What a careless, prayerless Christian! Now, if any man has not the Spirit of God, he is none of his children. For they only that are "led by the Spirit of God, are the Sons of God." Rom. viii. 9, 14. But to what does the Spirit of God lead those that are led by him, if not to the throne of grace and to the Bible?
Wherefore, let us warn our professing brethren, in the language of the apostle, who spoke as he was moved by the Holy Spirit, Gal. vi. 7, 8, saying, "Be not deceived; God is not mocked; for whatsoever a man soweth, that shall he also reap. For he that soweth to the flesh, shall of the flesh reap corruption; and he that soweth to the Spirit, shall of the Spirit reap life everlasting."
Then let us first exhibit the gospel as above hinted. And then, in the language of the apostle just quoted, warn those who have made the good confession, lest they be deceived, by thinking to enjoy the blissful and glorious end of their high calling, without making the due use of the means divinely appointed for that happy purpose.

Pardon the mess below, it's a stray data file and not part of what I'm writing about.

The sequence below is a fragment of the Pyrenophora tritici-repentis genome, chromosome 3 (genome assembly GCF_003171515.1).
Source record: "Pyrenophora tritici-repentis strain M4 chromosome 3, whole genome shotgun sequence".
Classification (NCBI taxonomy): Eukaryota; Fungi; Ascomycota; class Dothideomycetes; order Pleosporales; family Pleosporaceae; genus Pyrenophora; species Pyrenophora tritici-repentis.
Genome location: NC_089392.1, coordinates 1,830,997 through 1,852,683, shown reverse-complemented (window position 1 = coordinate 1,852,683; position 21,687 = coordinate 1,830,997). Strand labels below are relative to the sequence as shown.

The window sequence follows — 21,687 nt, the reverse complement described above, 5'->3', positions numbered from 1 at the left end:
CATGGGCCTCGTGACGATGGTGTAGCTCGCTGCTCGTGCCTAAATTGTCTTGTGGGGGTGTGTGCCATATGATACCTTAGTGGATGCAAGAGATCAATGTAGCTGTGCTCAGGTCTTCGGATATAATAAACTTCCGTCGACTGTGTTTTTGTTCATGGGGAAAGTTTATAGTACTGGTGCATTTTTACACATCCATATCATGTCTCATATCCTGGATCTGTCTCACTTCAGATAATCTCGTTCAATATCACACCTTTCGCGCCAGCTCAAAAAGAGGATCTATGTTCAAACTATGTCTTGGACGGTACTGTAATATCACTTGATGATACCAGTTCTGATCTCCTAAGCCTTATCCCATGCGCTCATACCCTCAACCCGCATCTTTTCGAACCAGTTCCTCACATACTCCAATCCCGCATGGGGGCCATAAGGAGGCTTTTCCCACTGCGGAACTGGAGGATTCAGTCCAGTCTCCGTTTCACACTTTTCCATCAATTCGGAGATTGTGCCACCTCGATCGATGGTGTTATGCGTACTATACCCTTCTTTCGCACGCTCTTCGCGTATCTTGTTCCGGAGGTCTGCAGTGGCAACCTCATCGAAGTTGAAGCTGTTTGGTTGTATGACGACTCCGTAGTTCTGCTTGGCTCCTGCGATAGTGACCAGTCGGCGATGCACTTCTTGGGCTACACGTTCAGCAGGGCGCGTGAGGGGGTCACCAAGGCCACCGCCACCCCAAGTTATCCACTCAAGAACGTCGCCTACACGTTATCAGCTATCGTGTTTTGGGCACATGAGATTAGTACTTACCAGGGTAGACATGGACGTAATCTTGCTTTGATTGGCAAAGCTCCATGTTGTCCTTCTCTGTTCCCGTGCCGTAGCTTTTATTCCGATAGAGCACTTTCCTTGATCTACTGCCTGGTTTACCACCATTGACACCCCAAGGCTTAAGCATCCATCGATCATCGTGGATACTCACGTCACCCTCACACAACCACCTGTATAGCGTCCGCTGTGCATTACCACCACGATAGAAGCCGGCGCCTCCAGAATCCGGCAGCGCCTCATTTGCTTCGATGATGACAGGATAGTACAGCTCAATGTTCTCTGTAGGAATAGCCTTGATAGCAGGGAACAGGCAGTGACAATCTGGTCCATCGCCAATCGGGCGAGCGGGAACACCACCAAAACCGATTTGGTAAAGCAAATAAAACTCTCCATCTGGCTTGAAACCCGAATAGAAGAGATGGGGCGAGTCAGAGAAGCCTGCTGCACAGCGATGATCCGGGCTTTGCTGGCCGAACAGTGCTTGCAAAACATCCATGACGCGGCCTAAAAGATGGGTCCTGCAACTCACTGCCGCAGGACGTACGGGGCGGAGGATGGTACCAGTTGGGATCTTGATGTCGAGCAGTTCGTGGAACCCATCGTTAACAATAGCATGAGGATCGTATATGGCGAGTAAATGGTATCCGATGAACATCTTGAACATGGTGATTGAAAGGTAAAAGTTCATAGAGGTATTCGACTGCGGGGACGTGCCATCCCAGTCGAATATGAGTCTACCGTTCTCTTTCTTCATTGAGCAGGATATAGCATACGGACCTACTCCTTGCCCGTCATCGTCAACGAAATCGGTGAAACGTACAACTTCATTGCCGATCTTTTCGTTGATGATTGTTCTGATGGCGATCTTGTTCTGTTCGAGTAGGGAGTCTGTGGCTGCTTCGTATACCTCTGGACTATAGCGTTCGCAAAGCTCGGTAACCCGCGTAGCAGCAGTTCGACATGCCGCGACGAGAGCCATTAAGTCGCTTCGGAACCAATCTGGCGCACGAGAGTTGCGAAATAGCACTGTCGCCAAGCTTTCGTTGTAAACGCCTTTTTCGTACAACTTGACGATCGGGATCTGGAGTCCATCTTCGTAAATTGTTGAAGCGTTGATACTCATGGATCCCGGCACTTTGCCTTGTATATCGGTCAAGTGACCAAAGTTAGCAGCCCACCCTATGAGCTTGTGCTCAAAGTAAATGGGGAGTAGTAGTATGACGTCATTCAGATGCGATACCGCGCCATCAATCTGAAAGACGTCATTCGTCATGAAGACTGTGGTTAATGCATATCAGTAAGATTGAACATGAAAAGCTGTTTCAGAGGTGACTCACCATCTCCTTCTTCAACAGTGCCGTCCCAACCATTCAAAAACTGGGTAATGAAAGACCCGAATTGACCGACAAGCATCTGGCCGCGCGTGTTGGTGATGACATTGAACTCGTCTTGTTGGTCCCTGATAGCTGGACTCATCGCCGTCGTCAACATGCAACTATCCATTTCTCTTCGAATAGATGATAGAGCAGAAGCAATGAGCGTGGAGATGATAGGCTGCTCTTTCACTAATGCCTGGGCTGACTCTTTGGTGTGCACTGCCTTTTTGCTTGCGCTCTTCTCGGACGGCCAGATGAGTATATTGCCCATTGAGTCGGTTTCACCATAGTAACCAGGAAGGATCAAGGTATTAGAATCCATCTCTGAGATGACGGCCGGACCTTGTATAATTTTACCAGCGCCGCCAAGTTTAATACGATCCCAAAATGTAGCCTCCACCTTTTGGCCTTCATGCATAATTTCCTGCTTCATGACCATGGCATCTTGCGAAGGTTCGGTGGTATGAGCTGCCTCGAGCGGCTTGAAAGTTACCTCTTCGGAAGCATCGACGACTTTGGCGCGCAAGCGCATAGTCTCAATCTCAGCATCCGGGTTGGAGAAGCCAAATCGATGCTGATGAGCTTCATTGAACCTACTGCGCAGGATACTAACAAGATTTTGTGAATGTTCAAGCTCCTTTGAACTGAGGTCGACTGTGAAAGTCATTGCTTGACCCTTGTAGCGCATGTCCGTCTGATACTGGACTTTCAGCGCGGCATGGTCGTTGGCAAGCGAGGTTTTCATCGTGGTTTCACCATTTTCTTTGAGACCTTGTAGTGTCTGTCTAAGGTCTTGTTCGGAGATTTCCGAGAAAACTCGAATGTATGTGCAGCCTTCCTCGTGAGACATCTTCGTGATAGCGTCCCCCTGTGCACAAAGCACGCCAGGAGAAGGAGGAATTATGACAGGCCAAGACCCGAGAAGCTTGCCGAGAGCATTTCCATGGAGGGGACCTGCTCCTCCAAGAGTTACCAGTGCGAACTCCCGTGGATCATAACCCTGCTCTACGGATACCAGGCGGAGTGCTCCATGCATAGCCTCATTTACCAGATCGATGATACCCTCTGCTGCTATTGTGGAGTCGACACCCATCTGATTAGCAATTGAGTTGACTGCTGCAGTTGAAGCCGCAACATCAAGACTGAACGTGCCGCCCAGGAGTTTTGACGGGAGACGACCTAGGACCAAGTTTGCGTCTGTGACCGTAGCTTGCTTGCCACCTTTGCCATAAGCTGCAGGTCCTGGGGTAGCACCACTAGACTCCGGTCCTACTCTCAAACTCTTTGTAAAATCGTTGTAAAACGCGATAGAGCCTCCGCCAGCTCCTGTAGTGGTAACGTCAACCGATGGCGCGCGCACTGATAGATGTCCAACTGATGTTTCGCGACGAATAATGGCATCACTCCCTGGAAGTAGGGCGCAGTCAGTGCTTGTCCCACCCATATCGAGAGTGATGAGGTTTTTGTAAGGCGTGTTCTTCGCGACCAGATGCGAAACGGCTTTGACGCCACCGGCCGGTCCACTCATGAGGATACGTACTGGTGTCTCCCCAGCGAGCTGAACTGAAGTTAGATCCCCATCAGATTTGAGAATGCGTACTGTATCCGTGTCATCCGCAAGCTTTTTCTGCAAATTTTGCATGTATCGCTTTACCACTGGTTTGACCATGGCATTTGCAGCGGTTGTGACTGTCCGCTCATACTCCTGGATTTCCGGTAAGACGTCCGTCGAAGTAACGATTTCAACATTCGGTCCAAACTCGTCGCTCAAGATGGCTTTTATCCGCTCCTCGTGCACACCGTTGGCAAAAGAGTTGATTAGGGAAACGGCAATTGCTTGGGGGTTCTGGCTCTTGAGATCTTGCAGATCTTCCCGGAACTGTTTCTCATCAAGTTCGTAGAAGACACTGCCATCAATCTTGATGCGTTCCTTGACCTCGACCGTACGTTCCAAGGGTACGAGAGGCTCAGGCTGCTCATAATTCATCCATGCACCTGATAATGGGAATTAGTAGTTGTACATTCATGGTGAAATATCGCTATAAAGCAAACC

Till I have the privilege of seeing you, you may, in the mean  time, present the contents of this letter to the consideration of as many of the brethren as you please, in your family visitations and private considerations; for were I with them, the all-important subjects I have herein suggested, and the scriptures quoted to enforce and sustain them, would constitute the substance of my conversations till they were fully and constantly reduced to practice.
I remain, dear brother, your sincere friend and fellow-laborer in the gospel.
Edited for readability Kenneth Sublett